Professor Chris Butler, Joint Chief Investigator of the PRINCIPLE trial, said:

“Ivermectin is readily available globally, has been in wide use for many other infectious conditions so it’s a well-known medicine with a good safety profile, and because of the early promising results in some studies it is already being widely used to treat COVID-19 in several countries. By including ivermectin in a large-scale trial like PRINCIPLE, we hope to generate robust evidence to determine how effective the treatment is against COVID-19, and whether there are benefits or harms associated with its use.”

Participants enrolled in the study will be randomly assigned to receive a three-day course of oral ivermectin. They will be followed-up for 28 days and will be compared with participants who have been assigned to receive the usual standard of NHS care only.


Ivermectin is the seventh treatment to be investigated in the PRINCIPLE trial, and is currently being evaluated alongside the influenza antiviral, favipiravir.


On the 6th July 2021 Hill et al published "Meta-analysis of randomized trials of ivermectin to treat SARS-CoV-2 infection" in Open Forum Infectious Diseases which supports the ivermectin camp.


The UK based researchers conducted a meta-analysis of 24 random controlled trials which included 3328 patients with SARS-CoV-2 infection.


Key results:

A meta-analysis showed a 56% reduction in mortality along with improved viral clearance and clinical recovery in patients receiving ivermectin vs standard of care (control) treatment for SARS-CoV-2 infection

Ivermectin versus control (standard care) showed:

  • reduced mortality risk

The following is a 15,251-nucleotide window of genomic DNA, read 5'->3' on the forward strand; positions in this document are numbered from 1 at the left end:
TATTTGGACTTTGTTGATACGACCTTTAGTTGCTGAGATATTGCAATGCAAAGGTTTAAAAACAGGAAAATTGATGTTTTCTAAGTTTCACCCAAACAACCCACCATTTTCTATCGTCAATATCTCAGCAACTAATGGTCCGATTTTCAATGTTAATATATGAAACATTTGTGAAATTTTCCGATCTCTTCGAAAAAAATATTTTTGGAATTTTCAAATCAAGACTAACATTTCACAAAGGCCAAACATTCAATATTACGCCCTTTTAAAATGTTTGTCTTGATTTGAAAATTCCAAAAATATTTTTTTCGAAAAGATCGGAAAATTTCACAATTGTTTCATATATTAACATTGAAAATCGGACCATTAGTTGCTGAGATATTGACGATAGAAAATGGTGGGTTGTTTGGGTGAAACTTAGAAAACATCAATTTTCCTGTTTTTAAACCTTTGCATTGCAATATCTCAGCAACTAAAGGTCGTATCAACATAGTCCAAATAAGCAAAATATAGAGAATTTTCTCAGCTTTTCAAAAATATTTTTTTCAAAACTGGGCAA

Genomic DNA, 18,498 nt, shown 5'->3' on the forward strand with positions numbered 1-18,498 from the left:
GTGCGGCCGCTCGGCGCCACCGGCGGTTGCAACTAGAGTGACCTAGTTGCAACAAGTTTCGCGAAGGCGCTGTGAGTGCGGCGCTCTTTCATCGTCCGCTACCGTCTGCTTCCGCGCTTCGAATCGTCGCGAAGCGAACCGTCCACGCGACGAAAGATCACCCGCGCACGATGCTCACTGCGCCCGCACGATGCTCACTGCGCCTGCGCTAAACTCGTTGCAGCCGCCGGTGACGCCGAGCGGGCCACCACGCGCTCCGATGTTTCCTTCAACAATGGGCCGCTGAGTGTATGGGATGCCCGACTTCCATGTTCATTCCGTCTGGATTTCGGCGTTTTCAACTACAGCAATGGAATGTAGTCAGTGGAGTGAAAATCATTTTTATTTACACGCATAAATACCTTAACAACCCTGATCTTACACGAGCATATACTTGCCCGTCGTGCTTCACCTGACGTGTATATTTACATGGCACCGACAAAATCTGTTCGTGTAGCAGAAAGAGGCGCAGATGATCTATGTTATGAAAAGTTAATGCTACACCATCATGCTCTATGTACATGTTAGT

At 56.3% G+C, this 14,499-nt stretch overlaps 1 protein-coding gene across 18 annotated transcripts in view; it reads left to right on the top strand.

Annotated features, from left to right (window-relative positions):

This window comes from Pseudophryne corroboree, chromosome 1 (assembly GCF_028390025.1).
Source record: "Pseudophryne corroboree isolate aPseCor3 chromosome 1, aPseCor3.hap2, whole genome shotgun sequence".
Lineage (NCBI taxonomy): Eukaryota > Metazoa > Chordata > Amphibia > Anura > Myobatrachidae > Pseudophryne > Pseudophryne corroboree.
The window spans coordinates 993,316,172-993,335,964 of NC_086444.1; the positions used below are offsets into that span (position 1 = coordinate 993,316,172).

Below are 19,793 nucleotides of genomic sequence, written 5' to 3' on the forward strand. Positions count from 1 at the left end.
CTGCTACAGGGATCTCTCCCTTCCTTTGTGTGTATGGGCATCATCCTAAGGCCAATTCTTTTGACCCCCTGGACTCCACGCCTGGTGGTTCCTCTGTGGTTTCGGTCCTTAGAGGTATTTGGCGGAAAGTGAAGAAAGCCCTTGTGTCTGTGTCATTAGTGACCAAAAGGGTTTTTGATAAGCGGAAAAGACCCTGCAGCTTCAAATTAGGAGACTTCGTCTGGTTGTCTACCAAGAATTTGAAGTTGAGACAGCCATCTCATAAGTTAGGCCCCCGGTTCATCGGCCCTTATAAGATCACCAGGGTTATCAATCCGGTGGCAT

• improved viral clearance at day 7

  • improved clinical recovery

  • Among patients with mild/moderate infection, ivermectin reduced the risk of mortality by 70% versus control.


Ivermectin vesus control reduced:

  • time to viral clearance (mean difference −3 days)

  • time to clinical recovery (mean difference -2 days)

  • length of hospitalisation (mean difference −4 days)


These findings are important as they provide combined results of published and unpublished randomised controlled trials (RCTs) to inform current guidelines on the use of ivermectin for SARS-CoV-2 infection.


However there are things to note:

  • It included studies differed in dosage and treatment duration.

  • Many included trials were not peer-reviewed - and we are finding more and more that some have been fabricated

  • The standard of care used as the control arm varied between studies.


References

More information on Ivermectin can be found on Dr Been's YouTube channel -https://www.youtube.com/channel/UCrtd2wePvAl6RN_D-9jWVQQ

https://www.who.int/news-room/feature-stories/detail/who-advises-that-ivermectin-only-be-used-to-treat-covid-19-within-clinical-trials

https://academic.oup.com/ofid/advance-article/doi/10.1093/ofid/ofab358/6316214

https://www.univadis.co.uk/viewarticle/ivermectin-beneficial-in-improving-covid-19-outcomes-suggests-meta-analysis-748191?s1=news